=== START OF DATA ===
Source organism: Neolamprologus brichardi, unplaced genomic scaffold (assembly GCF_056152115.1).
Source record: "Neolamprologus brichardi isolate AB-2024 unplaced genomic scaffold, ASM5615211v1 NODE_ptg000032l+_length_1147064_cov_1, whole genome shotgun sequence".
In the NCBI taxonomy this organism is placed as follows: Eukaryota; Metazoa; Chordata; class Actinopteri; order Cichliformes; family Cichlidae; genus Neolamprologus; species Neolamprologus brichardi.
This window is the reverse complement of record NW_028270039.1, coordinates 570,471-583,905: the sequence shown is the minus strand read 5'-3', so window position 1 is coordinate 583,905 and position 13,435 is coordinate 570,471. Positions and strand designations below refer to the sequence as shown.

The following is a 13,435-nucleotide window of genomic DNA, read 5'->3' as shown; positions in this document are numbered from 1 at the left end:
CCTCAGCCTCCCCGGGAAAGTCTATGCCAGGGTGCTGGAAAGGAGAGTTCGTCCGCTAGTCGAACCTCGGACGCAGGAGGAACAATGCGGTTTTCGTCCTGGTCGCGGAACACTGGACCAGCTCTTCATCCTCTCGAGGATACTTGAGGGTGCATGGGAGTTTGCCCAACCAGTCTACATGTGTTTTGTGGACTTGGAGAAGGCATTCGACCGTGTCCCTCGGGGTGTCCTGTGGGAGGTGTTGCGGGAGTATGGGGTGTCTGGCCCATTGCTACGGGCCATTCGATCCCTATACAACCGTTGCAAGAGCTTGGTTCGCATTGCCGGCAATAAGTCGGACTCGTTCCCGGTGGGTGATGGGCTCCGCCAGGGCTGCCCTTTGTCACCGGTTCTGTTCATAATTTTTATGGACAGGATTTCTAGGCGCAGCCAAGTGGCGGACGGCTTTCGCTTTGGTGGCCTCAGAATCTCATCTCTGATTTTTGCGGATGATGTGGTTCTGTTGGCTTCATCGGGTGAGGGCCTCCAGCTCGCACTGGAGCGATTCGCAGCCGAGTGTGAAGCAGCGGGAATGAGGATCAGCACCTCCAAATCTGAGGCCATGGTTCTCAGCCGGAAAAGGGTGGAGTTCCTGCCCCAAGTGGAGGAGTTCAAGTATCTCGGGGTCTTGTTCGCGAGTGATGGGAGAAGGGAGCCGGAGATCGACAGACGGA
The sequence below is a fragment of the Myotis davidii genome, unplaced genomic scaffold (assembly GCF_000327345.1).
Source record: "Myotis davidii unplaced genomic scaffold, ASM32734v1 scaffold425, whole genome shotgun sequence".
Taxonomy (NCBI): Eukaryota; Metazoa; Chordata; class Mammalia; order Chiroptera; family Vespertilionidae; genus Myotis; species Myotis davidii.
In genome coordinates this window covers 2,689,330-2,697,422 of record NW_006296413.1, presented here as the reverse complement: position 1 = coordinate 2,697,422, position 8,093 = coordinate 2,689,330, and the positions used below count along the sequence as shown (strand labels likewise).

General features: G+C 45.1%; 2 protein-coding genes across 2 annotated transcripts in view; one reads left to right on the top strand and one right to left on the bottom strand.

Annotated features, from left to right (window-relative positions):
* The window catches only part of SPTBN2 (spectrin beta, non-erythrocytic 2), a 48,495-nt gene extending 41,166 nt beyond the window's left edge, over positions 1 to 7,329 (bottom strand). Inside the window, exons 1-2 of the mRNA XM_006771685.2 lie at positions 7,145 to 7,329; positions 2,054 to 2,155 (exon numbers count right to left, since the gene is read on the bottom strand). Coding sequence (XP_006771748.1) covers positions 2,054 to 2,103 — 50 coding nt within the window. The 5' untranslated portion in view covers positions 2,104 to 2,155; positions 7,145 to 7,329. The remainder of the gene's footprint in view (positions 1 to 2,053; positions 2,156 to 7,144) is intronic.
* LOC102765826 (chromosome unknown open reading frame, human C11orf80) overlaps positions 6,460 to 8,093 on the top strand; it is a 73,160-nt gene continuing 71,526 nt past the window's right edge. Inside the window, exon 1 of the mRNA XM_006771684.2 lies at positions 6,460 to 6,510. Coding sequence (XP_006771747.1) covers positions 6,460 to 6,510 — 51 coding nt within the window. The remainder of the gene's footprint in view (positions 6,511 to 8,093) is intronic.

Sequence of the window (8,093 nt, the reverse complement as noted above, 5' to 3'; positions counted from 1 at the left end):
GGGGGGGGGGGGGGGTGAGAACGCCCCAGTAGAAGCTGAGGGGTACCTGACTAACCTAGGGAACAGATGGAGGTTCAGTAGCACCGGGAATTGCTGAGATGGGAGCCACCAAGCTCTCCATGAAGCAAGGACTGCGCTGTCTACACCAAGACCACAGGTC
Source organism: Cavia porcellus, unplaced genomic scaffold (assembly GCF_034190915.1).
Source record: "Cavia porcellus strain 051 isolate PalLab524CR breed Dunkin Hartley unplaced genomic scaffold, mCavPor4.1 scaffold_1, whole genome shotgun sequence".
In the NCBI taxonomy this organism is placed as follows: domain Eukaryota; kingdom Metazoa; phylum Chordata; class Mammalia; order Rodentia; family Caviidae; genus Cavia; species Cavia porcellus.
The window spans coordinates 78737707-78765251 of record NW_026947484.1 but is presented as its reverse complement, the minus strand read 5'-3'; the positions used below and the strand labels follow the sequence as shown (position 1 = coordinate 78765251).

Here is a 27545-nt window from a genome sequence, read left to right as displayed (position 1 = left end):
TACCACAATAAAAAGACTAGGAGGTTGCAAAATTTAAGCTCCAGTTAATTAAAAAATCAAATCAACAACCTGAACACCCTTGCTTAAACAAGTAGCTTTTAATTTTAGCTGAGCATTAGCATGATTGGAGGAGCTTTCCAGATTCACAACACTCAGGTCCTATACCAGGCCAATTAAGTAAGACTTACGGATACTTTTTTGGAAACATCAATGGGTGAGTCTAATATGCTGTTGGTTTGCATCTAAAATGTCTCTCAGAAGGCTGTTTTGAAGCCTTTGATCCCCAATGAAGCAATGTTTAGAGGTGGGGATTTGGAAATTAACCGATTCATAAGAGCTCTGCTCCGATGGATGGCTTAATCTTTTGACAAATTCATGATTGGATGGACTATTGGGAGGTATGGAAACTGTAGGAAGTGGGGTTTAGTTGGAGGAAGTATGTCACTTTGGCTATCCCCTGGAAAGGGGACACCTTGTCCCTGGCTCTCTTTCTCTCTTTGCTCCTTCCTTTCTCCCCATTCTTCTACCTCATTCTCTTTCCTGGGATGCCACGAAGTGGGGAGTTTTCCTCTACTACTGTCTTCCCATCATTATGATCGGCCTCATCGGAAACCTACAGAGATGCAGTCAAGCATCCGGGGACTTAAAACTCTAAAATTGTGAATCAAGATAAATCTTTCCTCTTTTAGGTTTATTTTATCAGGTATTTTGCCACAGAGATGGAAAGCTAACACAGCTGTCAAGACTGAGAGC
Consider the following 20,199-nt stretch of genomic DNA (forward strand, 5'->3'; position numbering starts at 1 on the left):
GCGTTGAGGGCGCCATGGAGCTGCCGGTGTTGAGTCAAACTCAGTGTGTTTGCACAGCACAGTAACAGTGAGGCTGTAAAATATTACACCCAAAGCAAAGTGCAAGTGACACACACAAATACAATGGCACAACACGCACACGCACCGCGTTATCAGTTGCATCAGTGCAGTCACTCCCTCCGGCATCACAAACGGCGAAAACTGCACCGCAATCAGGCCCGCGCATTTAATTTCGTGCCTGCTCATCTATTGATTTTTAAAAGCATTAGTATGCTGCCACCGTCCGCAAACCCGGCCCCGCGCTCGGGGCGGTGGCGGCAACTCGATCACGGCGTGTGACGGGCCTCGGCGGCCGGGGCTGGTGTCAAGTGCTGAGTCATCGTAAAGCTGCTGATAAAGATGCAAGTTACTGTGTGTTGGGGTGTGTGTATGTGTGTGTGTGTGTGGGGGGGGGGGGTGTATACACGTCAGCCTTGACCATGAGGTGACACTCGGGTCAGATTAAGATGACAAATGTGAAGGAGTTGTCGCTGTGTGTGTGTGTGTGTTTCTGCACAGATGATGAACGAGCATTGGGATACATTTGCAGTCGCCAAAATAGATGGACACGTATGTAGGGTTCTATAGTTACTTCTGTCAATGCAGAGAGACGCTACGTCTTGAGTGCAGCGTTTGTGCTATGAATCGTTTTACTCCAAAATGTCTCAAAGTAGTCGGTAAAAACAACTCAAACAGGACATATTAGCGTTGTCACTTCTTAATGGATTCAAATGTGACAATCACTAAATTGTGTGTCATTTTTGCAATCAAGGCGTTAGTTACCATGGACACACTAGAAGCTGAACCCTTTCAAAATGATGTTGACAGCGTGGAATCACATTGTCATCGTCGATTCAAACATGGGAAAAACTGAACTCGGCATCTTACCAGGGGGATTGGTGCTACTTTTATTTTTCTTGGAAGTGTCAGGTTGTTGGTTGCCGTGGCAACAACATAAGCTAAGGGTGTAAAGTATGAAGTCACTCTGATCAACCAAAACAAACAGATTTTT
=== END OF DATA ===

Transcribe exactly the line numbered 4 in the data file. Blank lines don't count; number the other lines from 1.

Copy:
This window is the reverse complement of record NW_028270039.1, coordinates 570,471-583,905: the sequence shown is the minus strand read 5'-3', so window position 1 is coordinate 583,905 and position 13,435 is coordinate 570,471. Positions and strand designations below refer to the sequence as shown.